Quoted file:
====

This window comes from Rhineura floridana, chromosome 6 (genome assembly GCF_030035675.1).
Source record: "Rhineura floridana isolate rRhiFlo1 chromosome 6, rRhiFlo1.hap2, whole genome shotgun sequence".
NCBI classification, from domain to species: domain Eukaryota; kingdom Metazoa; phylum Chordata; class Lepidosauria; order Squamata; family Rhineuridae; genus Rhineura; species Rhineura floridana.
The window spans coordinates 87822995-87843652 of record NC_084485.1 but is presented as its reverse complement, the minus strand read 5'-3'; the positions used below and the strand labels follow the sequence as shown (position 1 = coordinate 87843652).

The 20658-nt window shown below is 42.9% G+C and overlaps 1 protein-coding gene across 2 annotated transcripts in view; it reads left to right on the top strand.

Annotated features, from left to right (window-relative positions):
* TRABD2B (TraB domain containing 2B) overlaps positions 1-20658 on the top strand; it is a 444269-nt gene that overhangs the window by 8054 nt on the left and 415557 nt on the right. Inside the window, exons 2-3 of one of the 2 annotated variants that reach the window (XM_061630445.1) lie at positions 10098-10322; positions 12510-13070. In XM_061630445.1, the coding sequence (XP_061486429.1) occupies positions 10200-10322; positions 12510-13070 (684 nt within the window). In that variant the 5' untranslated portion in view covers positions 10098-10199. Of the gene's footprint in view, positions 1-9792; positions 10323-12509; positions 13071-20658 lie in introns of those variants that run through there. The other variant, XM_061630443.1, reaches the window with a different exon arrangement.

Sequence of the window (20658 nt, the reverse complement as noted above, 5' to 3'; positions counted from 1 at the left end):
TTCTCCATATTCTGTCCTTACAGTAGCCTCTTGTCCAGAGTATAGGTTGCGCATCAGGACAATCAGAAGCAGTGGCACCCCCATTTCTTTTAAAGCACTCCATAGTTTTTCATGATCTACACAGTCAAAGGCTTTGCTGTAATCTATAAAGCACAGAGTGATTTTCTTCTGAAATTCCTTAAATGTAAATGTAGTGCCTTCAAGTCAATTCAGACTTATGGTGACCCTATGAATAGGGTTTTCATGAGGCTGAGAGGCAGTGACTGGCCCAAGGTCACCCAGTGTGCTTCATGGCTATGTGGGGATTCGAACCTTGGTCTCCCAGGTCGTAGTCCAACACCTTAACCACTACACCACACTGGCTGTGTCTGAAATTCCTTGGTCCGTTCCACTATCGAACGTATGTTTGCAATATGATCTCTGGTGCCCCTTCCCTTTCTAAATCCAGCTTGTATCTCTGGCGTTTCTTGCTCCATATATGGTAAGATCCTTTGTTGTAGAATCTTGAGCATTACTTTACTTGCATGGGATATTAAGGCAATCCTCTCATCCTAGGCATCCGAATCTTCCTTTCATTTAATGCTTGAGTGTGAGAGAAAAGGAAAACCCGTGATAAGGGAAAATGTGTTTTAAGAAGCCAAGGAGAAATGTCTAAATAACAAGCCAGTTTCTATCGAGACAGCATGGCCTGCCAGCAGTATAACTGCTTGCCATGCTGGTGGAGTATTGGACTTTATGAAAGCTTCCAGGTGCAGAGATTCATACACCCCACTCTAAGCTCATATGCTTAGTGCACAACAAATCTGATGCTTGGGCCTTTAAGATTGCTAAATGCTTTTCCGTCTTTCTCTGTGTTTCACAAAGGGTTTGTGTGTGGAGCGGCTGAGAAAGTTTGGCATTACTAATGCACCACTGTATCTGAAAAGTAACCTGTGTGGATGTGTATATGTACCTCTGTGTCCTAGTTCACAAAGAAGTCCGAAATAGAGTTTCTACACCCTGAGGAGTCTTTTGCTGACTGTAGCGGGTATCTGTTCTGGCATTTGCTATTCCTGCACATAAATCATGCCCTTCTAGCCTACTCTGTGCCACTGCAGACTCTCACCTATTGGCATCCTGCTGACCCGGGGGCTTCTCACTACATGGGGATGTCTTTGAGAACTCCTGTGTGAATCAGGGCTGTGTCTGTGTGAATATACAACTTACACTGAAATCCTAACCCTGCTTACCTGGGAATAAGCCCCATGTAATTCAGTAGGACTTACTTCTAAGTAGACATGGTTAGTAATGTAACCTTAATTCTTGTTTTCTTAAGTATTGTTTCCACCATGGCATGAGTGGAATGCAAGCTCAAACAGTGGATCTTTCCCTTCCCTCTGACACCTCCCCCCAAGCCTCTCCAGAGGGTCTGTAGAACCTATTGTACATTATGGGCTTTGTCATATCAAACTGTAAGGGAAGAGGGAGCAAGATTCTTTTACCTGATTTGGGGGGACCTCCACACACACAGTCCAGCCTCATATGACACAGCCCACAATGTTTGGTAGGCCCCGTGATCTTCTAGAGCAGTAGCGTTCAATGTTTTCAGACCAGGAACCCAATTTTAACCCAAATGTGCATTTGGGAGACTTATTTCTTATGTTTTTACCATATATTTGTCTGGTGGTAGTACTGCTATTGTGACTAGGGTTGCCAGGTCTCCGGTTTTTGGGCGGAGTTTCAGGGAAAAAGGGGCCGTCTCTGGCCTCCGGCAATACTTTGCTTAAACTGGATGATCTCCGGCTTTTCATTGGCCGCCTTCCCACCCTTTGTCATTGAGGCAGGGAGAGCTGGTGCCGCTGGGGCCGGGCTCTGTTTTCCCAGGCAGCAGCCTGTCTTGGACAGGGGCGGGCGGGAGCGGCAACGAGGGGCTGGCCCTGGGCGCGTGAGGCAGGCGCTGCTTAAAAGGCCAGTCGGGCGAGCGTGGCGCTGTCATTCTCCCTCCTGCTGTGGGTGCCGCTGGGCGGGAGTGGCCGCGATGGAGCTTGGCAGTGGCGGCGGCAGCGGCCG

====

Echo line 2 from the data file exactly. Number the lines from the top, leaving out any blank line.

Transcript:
Source record: "Rhineura floridana isolate rRhiFlo1 chromosome 6, rRhiFlo1.hap2, whole genome shotgun sequence".